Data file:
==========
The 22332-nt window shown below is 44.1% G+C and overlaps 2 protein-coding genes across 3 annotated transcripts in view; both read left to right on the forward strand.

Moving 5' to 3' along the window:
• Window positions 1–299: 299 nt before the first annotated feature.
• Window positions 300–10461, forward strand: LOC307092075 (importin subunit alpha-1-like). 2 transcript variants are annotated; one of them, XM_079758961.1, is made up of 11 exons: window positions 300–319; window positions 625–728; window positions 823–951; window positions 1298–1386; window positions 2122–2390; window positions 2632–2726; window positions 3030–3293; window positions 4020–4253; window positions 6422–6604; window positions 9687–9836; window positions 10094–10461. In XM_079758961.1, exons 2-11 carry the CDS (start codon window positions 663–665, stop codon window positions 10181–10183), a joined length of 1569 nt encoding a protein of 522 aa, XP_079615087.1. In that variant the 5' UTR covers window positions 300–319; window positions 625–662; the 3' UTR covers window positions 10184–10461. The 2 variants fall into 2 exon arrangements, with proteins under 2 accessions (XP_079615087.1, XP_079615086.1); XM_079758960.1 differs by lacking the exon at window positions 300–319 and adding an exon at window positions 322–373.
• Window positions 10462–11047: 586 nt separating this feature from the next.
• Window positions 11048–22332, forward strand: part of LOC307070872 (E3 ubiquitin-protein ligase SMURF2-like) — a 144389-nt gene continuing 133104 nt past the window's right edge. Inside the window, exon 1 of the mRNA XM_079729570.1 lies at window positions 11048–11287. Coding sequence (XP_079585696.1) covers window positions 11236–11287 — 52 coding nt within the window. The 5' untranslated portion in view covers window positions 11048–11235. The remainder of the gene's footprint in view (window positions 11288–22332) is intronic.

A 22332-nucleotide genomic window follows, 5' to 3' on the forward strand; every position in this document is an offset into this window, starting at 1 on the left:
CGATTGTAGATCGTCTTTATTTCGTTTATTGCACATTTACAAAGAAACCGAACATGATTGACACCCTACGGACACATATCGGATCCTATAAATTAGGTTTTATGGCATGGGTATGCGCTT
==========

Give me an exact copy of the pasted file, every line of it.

The 22332-nt window shown below is 44.1% G+C and overlaps 2 protein-coding genes across 3 annotated transcripts in view; both read left to right on the forward strand.

Moving 5' to 3' along the window:
• Window positions 1–299: 299 nt before the first annotated feature.
• Window positions 300–10461, forward strand: LOC307092075 (importin subunit alpha-1-like). 2 transcript variants are annotated; one of them, XM_079758961.1, is made up of 11 exons: window positions 300–319; window positions 625–728; window positions 823–951; window positions 1298–1386; window positions 2122–2390; window positions 2632–2726; window positions 3030–3293; window positions 4020–4253; window positions 6422–6604; window positions 9687–9836; window positions 10094–10461. In XM_079758961.1, exons 2-11 carry the CDS (start codon window positions 663–665, stop codon window positions 10181–10183), a joined length of 1569 nt encoding a protein of 522 aa, XP_079615087.1. In that variant the 5' UTR covers window positions 300–319; window positions 625–662; the 3' UTR covers window positions 10184–10461. The 2 variants fall into 2 exon arrangements, with proteins under 2 accessions (XP_079615087.1, XP_079615086.1); XM_079758960.1 differs by lacking the exon at window positions 300–319 and adding an exon at window positions 322–373.
• Window positions 10462–11047: 586 nt separating this feature from the next.
• Window positions 11048–22332, forward strand: part of LOC307070872 (E3 ubiquitin-protein ligase SMURF2-like) — a 144389-nt gene continuing 133104 nt past the window's right edge. Inside the window, exon 1 of the mRNA XM_079729570.1 lies at window positions 11048–11287. Coding sequence (XP_079585696.1) covers window positions 11236–11287 — 52 coding nt within the window. The 5' untranslated portion in view covers window positions 11048–11235. The remainder of the gene's footprint in view (window positions 11288–22332) is intronic.

A 22332-nucleotide genomic window follows, 5' to 3' on the forward strand; every position in this document is an offset into this window, starting at 1 on the left:
CGATTGTAGATCGTCTTTATTTCGTTTATTGCACATTTACAAAGAAACCGAACATGATTGACACCCTACGGACACATATCGGATCCTATAAATTAGGTTTTATGGCATGGGTATGCGCTT